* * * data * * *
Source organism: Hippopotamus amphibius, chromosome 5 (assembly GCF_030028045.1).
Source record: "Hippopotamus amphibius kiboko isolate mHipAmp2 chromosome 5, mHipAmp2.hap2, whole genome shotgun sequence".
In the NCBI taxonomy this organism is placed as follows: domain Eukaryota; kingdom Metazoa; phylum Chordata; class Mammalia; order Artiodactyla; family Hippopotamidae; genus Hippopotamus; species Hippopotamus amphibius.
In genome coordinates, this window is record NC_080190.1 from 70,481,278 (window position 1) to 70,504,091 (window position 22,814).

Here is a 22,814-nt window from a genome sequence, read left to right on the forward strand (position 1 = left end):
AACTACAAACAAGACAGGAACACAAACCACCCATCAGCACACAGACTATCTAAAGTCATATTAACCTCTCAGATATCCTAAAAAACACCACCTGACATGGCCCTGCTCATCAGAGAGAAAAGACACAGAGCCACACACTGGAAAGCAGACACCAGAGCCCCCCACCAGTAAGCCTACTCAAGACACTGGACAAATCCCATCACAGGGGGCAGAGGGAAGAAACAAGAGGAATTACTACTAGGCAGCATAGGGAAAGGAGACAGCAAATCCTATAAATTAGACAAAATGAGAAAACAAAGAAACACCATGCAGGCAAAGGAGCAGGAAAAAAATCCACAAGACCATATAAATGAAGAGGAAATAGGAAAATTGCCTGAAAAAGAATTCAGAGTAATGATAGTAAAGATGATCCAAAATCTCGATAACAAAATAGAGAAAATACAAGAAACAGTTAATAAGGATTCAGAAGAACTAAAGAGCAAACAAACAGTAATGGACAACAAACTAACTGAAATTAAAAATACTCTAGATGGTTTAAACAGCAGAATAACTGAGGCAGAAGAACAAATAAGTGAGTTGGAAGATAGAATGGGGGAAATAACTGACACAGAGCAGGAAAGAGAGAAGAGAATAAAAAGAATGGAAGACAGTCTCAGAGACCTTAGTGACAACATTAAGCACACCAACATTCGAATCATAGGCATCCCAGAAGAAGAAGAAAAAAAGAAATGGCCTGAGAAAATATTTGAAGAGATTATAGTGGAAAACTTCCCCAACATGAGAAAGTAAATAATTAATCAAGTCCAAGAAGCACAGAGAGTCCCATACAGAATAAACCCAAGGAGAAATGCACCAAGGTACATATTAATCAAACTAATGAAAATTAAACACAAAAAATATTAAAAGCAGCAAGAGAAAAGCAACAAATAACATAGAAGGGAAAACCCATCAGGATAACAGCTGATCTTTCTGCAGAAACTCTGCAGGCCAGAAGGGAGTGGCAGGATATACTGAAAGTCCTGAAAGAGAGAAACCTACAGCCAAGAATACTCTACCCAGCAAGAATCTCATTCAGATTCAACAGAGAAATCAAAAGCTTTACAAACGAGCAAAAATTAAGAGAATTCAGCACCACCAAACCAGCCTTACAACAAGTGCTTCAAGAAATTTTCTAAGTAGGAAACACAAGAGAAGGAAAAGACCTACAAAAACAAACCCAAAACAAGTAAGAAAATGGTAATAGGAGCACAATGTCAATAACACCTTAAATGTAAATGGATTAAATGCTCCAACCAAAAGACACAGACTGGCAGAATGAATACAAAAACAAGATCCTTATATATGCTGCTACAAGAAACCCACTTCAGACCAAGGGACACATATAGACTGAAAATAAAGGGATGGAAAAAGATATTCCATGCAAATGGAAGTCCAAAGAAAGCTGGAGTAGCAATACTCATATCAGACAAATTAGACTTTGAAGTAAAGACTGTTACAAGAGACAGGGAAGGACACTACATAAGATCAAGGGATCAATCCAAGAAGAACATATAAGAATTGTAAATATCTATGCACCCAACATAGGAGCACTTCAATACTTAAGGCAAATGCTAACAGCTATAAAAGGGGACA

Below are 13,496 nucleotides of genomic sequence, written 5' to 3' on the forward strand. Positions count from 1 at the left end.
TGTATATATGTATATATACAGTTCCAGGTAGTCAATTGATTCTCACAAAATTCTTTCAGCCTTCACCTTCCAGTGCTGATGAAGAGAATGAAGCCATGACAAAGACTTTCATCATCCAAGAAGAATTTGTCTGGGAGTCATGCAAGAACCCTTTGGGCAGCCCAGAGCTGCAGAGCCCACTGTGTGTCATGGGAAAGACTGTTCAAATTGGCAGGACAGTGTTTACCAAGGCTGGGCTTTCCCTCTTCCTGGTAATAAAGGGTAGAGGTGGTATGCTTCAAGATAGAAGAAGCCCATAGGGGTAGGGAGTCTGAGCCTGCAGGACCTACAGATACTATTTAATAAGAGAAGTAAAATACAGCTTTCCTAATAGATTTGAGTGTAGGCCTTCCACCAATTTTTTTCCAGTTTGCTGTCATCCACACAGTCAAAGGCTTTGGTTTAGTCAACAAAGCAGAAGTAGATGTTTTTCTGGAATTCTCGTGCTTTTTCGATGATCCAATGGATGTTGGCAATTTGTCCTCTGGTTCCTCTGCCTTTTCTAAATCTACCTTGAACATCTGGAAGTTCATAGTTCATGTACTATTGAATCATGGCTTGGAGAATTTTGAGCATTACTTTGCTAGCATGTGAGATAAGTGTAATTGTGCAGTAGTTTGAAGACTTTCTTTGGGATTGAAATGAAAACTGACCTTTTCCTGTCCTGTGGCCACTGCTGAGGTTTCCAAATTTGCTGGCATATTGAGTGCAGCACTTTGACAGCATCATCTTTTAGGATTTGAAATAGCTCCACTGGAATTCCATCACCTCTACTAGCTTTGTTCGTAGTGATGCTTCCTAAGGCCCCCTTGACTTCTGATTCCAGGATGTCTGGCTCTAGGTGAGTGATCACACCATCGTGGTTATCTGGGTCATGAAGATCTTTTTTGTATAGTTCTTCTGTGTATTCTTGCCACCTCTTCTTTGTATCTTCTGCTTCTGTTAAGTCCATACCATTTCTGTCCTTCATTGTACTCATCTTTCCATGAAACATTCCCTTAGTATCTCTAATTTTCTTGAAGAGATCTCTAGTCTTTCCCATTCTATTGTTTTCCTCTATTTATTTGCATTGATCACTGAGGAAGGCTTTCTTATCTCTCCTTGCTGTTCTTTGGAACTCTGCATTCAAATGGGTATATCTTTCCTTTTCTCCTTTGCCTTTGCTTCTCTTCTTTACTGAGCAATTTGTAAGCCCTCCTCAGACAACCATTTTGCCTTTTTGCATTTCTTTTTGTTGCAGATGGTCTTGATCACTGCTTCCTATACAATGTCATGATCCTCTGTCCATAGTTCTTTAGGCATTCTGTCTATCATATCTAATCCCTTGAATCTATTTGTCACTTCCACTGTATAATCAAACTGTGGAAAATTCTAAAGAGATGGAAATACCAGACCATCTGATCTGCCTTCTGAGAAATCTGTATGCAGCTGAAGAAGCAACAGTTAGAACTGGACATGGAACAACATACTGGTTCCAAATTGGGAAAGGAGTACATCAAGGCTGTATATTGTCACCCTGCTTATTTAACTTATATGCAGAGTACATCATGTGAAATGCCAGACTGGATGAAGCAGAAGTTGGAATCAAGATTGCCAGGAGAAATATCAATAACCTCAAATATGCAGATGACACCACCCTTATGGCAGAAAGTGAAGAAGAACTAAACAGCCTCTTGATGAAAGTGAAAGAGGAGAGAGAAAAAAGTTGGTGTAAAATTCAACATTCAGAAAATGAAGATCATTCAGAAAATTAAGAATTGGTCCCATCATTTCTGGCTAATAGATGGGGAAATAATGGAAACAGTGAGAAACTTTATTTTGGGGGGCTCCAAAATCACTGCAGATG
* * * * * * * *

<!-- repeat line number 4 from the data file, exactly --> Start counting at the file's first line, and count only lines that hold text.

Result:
In genome coordinates, this window is record NC_080190.1 from 70,481,278 (window position 1) to 70,504,091 (window position 22,814).